We believe one of the key steps of investing is to keep the investment of your capital as simple as possible.
However, and make no mistake about it, there are still many salespeople out there who are determined to invent all types of ‘special’ investments that they can sell to you and make a lot of money out of.
Hindsight, of course, is a wonderful thing! Here is a recent comment from the Financial Services Authority (FSA) about one type of investment:
“Traded life policy investments are high risk products that should not be sold to the vast majority of retail investors in the UK”.
These have been heavily promoted by certain organisations over the last decade. The way they work is they invest in the life assurance policies of US citizens and receive insurance pay-outs on their deaths.
A huge problem here is that returns could disappear if the policyholder outlives expectations!
Clearly this is closer to gambling than investing, and yet it is amazing to see that this market in the UK has reached £1bn.
We strongly agree with the FSA here and hope that any new rules will clearly state which type of investments are suited for the general public and those which are most definitely not.
Similar news appeared in the Daily Mail:
“Cautious savers are being lured into gambling half-a-billion pounds every month on risky and complicated stock market investments promising returns of up to 10.5% pa.
More than £1.3billion was poured into complex investments, which were sold by High Street banks, building societies and financial advisers in the first two months of the year.
These investments often sport solid-sounding names such as Fixed Term Capital Secure Investment or Capital Protected Fund, and promise returns linked to any rise in the stock market.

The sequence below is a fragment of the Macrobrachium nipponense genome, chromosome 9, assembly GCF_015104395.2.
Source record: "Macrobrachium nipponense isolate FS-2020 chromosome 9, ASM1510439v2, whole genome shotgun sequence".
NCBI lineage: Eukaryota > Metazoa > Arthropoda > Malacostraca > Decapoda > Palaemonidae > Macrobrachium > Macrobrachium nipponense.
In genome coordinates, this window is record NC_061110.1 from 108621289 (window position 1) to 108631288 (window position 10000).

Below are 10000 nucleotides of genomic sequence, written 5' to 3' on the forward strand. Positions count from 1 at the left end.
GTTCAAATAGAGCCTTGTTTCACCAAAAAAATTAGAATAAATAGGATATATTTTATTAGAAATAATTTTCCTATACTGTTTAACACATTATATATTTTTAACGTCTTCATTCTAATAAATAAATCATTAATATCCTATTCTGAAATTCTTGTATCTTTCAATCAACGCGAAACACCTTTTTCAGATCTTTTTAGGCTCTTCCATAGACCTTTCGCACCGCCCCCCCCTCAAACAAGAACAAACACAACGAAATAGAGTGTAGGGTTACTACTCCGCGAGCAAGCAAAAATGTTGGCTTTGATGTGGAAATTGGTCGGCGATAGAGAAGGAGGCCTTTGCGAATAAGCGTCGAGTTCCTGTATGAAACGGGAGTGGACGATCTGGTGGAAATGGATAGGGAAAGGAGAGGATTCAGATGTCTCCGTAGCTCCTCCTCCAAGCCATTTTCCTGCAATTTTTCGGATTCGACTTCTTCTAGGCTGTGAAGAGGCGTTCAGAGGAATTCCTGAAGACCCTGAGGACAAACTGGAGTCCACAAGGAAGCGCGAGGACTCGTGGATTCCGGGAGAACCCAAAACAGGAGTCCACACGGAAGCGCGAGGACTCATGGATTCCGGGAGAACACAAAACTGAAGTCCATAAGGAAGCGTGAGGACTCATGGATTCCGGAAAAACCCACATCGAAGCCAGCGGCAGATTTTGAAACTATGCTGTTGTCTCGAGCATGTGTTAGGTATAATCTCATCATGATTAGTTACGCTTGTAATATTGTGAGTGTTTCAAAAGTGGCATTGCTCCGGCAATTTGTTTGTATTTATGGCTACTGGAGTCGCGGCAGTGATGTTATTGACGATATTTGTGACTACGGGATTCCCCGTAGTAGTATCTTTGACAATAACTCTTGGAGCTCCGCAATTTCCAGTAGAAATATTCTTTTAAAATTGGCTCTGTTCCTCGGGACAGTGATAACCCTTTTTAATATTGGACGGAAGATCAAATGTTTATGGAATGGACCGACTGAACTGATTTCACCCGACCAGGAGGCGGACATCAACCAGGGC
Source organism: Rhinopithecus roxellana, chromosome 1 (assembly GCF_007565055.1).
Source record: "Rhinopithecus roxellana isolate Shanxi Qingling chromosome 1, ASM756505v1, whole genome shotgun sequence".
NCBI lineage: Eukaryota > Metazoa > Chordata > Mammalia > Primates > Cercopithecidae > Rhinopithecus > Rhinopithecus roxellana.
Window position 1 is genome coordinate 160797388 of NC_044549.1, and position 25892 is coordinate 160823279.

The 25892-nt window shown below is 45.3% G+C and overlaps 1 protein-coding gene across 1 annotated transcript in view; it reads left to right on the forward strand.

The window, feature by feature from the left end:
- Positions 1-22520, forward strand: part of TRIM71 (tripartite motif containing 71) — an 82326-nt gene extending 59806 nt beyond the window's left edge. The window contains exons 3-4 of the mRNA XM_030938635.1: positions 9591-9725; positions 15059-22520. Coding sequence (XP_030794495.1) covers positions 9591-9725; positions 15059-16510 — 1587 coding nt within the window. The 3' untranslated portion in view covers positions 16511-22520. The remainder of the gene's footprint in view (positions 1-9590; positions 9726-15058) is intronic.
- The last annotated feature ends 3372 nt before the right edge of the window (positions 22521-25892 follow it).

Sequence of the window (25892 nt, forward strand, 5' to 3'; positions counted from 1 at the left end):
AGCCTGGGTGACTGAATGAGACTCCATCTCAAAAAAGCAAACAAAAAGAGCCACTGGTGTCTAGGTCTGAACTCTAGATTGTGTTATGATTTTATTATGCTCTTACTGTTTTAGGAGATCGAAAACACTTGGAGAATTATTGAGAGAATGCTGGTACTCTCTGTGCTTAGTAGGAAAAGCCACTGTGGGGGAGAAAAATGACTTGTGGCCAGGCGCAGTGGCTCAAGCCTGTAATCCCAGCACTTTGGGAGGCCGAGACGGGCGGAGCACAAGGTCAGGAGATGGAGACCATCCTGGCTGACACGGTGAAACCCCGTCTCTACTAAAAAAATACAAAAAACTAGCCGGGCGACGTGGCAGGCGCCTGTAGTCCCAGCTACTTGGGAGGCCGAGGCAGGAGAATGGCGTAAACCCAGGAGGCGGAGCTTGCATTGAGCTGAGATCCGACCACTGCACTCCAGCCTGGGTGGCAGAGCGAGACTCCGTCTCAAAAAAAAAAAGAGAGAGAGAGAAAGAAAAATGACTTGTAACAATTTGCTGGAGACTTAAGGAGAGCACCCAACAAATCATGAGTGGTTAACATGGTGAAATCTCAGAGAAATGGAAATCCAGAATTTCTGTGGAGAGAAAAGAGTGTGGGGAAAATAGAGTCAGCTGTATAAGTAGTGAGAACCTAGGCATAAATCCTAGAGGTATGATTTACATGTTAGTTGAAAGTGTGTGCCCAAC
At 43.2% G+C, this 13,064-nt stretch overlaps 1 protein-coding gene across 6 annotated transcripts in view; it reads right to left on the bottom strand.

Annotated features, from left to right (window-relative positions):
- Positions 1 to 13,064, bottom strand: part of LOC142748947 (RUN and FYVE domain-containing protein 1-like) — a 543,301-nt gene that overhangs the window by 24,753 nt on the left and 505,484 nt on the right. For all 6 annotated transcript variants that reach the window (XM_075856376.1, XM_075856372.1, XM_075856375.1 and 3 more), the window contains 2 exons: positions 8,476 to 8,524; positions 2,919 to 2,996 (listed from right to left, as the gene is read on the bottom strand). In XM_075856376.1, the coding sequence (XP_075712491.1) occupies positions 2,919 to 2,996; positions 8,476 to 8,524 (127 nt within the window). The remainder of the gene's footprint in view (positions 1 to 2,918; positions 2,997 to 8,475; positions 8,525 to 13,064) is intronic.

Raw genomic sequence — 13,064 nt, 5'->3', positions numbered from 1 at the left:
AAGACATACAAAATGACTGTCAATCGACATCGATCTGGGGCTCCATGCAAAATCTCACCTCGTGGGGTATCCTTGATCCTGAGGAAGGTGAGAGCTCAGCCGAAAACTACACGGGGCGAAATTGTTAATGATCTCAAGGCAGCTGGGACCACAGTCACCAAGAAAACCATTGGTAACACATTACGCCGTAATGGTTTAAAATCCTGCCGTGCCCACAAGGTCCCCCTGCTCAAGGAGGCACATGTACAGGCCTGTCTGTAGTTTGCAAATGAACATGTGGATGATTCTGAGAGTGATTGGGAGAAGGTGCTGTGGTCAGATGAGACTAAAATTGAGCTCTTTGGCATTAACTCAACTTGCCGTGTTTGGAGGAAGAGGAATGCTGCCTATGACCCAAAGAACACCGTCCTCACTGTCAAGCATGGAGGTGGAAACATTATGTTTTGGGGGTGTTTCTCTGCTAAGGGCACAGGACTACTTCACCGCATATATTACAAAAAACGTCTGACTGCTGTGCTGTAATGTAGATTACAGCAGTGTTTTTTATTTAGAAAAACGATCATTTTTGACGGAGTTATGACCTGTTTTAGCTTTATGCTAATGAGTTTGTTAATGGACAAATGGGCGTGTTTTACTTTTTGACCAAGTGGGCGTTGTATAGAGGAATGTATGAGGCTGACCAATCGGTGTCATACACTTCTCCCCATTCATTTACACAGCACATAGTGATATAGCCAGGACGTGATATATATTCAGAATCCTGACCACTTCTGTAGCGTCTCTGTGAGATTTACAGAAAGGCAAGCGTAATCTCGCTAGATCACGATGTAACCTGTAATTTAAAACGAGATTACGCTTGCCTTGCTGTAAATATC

However, if the investment fails to hit its target, you usually don’t get any returns. In some cases, you can start to lose money. And only a few of these types of investments are protected by the financial services safety net if the bank goes bust.
More than £53billion is tied up in these types of investment, which are known as structured products.
If recent average industry growth continues, it could reach an estimated £58 billion!”
On a related note, we recently read comments from a well known financial planner on the Financial Services Compensation Scheme.
This is a fund that all advisory firms have to pay into, and amounts to tens of millions of pounds a year. The aim is to be able to use this fund to compensate investors for failed investment schemes.
The point he makes is that although he has to pay a lot of money into this fund, when you look at the types of funds that have failed, he has not recommended any of them. It would of course be fairer if the ‘polluter paid’, but we won’t hold our breath…
The key point with any form of investment scheme is that you, as the investor, should understand in detail how it works. One way of testing this is to see if you are able to explain how the scheme works to your partner, spouse or close friend. If you can’t, then it may not be right for you.
Of course, assuming you do understand where your money is being invested and how the investment works, it may well be the right decision to proceed.
Do you really understand where your money is invested?
Have you invested in any form of scheme without doing due diligence?
Do you know what lies ‘under the bonnet’?
Why not take action now and analyse where all your money is invested to make sure that the risks you are taking are right for you and that the products remain suitable at this moment in time?